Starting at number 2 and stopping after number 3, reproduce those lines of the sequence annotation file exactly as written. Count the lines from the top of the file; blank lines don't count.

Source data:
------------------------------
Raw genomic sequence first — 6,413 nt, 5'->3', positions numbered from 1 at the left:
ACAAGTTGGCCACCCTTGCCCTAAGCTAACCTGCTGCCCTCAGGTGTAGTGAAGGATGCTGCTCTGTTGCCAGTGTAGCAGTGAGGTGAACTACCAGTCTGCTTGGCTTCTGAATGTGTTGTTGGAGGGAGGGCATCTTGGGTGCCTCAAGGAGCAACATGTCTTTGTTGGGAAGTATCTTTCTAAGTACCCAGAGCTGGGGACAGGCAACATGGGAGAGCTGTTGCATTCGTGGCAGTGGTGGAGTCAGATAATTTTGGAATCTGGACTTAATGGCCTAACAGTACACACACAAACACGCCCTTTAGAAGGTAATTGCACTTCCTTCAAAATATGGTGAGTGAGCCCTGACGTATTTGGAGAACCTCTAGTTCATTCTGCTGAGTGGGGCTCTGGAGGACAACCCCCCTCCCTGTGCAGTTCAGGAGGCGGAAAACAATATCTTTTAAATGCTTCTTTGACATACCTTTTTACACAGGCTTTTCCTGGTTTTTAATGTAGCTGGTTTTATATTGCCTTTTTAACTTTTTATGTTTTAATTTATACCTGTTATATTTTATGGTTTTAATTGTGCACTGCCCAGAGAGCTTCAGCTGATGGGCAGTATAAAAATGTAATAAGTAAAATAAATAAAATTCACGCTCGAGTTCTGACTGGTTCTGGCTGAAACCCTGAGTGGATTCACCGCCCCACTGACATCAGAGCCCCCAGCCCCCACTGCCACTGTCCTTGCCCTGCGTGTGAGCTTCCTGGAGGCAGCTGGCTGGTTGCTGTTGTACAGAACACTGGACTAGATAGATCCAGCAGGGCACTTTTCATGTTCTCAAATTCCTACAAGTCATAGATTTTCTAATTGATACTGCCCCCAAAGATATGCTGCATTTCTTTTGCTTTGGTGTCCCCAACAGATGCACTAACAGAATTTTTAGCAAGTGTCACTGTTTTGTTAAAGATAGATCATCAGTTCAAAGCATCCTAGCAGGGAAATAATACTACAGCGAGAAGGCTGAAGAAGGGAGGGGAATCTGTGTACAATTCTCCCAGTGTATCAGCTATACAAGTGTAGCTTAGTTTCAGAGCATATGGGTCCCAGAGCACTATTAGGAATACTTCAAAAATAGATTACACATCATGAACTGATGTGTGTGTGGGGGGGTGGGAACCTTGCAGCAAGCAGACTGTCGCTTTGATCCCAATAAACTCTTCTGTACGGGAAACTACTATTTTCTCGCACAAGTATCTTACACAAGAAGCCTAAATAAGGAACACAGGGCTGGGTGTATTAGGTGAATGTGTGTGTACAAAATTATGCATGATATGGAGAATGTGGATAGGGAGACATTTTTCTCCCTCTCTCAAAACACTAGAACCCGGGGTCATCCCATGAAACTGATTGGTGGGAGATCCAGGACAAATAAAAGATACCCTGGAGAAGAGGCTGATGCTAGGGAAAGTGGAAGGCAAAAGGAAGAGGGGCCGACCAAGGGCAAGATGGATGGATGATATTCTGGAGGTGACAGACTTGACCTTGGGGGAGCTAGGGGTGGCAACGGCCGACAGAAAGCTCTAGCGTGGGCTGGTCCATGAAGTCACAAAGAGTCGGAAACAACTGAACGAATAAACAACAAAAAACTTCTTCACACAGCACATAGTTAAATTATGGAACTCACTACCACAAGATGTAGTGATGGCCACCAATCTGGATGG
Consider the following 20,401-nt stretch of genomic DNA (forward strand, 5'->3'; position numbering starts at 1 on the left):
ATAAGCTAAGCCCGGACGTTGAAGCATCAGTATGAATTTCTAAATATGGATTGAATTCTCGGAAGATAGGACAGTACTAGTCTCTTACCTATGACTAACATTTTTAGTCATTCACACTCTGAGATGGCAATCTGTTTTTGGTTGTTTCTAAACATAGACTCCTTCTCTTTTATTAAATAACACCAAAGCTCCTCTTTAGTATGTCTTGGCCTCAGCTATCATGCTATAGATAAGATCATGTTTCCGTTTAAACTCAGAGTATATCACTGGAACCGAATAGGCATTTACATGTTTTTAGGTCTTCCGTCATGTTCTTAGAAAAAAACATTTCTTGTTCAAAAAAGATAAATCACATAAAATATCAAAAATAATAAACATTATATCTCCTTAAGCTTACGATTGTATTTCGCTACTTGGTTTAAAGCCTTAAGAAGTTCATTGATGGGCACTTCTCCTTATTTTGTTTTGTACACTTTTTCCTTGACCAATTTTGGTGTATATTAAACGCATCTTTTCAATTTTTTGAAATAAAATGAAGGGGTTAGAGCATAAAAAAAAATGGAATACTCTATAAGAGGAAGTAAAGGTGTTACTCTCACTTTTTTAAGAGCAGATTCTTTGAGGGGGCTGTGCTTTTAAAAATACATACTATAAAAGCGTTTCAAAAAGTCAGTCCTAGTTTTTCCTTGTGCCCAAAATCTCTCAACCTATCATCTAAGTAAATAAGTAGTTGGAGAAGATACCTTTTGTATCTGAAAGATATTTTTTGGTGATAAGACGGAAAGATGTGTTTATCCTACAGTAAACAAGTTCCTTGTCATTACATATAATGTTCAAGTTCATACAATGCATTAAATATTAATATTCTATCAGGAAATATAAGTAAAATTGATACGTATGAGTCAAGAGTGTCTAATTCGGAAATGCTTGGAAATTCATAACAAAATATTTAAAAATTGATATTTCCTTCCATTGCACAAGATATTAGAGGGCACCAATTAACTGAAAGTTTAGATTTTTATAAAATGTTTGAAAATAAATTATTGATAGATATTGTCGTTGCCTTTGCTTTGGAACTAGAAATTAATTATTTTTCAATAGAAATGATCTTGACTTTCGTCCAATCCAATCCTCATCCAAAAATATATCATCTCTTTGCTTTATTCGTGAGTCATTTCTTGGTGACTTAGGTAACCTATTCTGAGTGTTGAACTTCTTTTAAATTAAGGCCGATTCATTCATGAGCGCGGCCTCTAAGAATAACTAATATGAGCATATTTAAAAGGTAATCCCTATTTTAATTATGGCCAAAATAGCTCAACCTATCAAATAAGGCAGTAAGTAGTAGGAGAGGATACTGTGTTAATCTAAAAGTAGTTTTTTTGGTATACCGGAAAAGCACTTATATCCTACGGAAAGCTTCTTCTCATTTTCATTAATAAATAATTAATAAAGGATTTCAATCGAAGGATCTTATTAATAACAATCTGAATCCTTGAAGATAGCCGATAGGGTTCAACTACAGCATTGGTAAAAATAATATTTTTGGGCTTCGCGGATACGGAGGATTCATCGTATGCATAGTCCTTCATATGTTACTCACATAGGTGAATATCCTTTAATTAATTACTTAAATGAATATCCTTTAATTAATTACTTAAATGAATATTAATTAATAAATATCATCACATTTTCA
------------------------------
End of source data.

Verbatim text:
ACAAGTTGGCCACCCTTGCCCTAAGCTAACCTGCTGCCCTCAGGTGTAGTGAAGGATGCTGCTCTGTTGCCAGTGTAGCAGTGAGGTGAACTACCAGTCTGCTTGGCTTCTGAATGTGTTGTTGGAGGGAGGGCATCTTGGGTGCCTCAAGGAGCAACATGTCTTTGTTGGGAAGTATCTTTCTAAGTACCCAGAGCTGGGGACAGGCAACATGGGAGAGCTGTTGCATTCGTGGCAGTGGTGGAGTCAGATAATTTTGGAATCTGGACTTAATGGCCTAACAGTACACACACAAACACGCCCTTTAGAAGGTAATTGCACTTCCTTCAAAATATGGTGAGTGAGCCCTGACGTATTTGGAGAACCTCTAGTTCATTCTGCTGAGTGGGGCTCTGGAGGACAACCCCCCTCCCTGTGCAGTTCAGGAGGCGGAAAACAATATCTTTTAAATGCTTCTTTGACATACCTTTTTACACAGGCTTTTCCTGGTTTTTAATGTAGCTGGTTTTATATTGCCTTTTTAACTTTTTATGTTTTAATTTATACCTGTTATATTTTATGGTTTTAATTGTGCACTGCCCAGAGAGCTTCAGCTGATGGGCAGTATAAAAATGTAATAAGTAAAATAAATAAAATTCACGCTCGAGTTCTGACTGGTTCTGGCTGAAACCCTGAGTGGATTCACCGCCCCACTGACATCAGAGCCCCCAGCCCCCACTGCCACTGTCCTTGCCCTGCGTGTGAGCTTCCTGGAGGCAGCTGGCTGGTTGCTGTTGTACAGAACACTGGACTAGATAGATCCAGCAGGGCACTTTTCATGTTCTCAAATTCCTACAAGTCATAGATTTTCTAATTGATACTGCCCCCAAAGATATGCTGCATTTCTTTTGCTTTGGTGTCCCCAACAGATGCACTAACAGAATTTTTAGCAAGTGTCACTGTTTTGTTAAAGATAGATCATCAGTTCAAAGCATCCTAGCAGGGAAATAATACTACAGCGAGAAGGCTGAAGAAGGGAGGGGAATCTGTGTACAATTCTCCCAGTGTATCAGCTATACAAGTGTAGCTTAGTTTCAGAGCATATGGGTCCCAGAGCACTATTAGGAATACTTCAAAAATAGATTACACATCATGAACTGATGTGTGTGTGGGGGGGTGGGAACCTTGCAGCAAGCAGACTGTCGCTTTGATCCCAATAAACTCTTCTGTACGGGAAACTACTATTTTCTCGCACAAGTATCTTACACAAGAAGCCTAAATAAGGAACACAGGGCTGGGTGTATTAGGTGAATGTGTGTGTACAAAATTATGCATGATATGGAGAATGTGGATAGGGAGACATTTTTCTCCCTCTCTCAAAACACTAGAACCCGGGGTCATCCCATGAAACTGATTGGTGGGAGATCCAGGACAAATAAAAGATACCCTGGAGAAGAGGCTGATGCTAGGGAAAGTGGAAGGCAAAAGGAAGAGGGGCCGACCAAGGGCAAGATGGATGGATGATATTCTGGAGGTGACAGACTTGACCTTGGGGGAGCTAGGGGTGGCAACGGCCGACAGAAAGCTCTAGCGTGGGCTGGTCCATGAAGTCACAAAGAGTCGGAAACAACTGAACGAATAAACAACAAAAAACTTCTTCACACAGCACATAGTTAAATTATGGAACTCACTACCACAAGATGTAGTGATGGCCACCAATCTGGATGG
Consider the following 20,401-nt stretch of genomic DNA (forward strand, 5'->3'; position numbering starts at 1 on the left):